Yet regardless of the philosophical tenability of, say, Kelly’s Testament of Devotion, the historian’s first loyalty should be to the worldview of his or her subject. In Thank You, St. Jude (1996), for instance, Robert Orsi spends almost 200 pages sympathetically describing and analyzing the devotional lives of his subjects, Catholic women in mid-century Chicago. Only in the last chapter does he lay out his own constructivist position. Schmidt, however, does not give Kelly a similarly sympathetic hearing. Though ostensibly he brings in Kelly as the embodiment of Jones’s “seekers,” it seems he has an ulterior motive, namely, to deconstruct the essentialist position that invokes “Presence” to escape both history and biography. In Schmidt’s estimate, Kelly was “all too clearly a frail and flailing man of his time,” and his devotional work was tinctured with his life. “Repeatedly there are passages that sound differently, more sharply edged, when Kelly’s own recently relinquished aspirations are kept in mind.”(15) What is at stake in challenging Schmidt, then, is not just the historical memory of a man, but the ability of that man’s world-shaking experiences to endure the condescension of history.(16)
Kelly lost his father in 1897 when he was only four years old. While Schmidt makes nothing of this, Glenn Hinson does: “Thomas Kelly learned early the importance of responsibility and perhaps, like many others in similar circumstances, developed the drive which compelled him always to perform at the very highest level.”(17) Hinson here gives a plausible psychological explanation for Kelly’s “almost maniacal” ambition, to use Schmidt’s words, an explanation that tempers
Schmidt’s portrayal of Kelly as irrationally and selfishly driven. Recalling the years after his father’s death, Kelly wrote to his future wife, Lael Macy, in 1917,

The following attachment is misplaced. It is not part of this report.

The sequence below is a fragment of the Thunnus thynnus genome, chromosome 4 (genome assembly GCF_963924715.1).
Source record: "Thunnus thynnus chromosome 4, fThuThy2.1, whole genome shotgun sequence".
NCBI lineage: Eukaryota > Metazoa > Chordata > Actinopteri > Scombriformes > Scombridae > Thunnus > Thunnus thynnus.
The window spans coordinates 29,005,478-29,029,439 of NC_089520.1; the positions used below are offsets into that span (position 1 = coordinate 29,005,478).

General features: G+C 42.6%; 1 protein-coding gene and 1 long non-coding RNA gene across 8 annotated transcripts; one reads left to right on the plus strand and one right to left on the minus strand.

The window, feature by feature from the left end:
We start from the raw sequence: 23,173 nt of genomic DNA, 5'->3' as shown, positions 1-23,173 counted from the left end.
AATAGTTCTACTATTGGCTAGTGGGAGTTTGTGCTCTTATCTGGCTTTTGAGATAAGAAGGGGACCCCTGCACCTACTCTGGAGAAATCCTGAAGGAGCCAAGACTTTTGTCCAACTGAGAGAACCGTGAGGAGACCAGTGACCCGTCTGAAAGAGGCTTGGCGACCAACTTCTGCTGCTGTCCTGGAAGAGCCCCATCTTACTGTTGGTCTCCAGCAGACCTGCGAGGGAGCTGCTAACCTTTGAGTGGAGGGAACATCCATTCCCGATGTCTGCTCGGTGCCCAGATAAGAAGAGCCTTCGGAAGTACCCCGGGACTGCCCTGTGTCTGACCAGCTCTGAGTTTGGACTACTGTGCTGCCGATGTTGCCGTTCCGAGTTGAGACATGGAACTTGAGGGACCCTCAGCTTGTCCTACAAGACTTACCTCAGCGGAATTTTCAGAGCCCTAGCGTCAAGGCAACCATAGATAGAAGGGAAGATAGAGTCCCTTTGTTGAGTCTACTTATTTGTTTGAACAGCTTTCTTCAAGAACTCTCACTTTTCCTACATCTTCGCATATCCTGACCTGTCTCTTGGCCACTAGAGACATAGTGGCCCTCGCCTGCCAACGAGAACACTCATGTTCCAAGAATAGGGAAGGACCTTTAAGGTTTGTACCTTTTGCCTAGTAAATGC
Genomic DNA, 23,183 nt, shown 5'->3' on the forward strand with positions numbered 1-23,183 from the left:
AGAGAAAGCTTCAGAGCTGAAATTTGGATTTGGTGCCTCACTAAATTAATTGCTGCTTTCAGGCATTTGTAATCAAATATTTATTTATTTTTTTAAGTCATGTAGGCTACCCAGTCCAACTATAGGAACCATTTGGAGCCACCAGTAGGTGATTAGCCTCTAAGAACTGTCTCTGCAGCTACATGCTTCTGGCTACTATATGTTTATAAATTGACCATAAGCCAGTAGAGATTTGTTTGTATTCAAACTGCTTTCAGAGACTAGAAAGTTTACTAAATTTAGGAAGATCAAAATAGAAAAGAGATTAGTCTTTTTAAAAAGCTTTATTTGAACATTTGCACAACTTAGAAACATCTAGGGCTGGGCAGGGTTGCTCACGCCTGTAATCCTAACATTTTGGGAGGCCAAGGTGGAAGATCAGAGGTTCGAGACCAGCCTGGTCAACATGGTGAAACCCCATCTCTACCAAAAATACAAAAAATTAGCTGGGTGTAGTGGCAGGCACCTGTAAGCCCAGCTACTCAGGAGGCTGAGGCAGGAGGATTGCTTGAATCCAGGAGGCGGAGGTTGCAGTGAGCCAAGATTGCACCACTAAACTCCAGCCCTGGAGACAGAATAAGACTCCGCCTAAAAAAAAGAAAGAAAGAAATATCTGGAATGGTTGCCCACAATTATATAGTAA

I don’t know whether you realize that I have had very little home life, as you have had. You know how we have always been in school, or away from home, and Mother was not at home in the daytime either [she worked to support the family]. We never did have that wonderful atmosphere you have been brought up in, because we just couldn’t. You can’t imagine what a magic word HOME is.(18)
Certainly Kelly’s lack of stable home life growing up, as much as his academic acquisitiveness, later combined with the possible economic privations of the Depression to goad him on toward an ever-receding horizon of security.
Kelly acknowledged the burdens his ambition laid on his wife. After his year at Haverford under Rufus Jones, he taught at a preparatory school in New Market, Ontario, for two years, and then served the YMCA in England near the end of WWI. From there he wrote Lael of “the desire to get into a college. But that will be many years yet, and will require a great deal of money and more sacrifice on your part than I want you to make for me.”(19) Though conscious of the cost of his dream, Kelly doggedly pursued it. After a B.D. from Hartford in 1918, he taught at his alma mater, Wilmington College in Ohio, for two years. He then returned to Hartford for his Ph.D., after which he and Lael worked for the AFSC in Germany for fifteen months. After Germany, Kelly taught at Earlham for five years, during which his daughter Lois was born, then he took two years’ leave of absence to study under Alfred North Whitehead and Clarence I. Lewis at Harvard. He returned to Earlham for three years, taught a year in Hawaii, and then assumed a post at Haverford, where his son would be born and where Kelly would teach until he fell dead on his kitchen floor on January 17, 1941.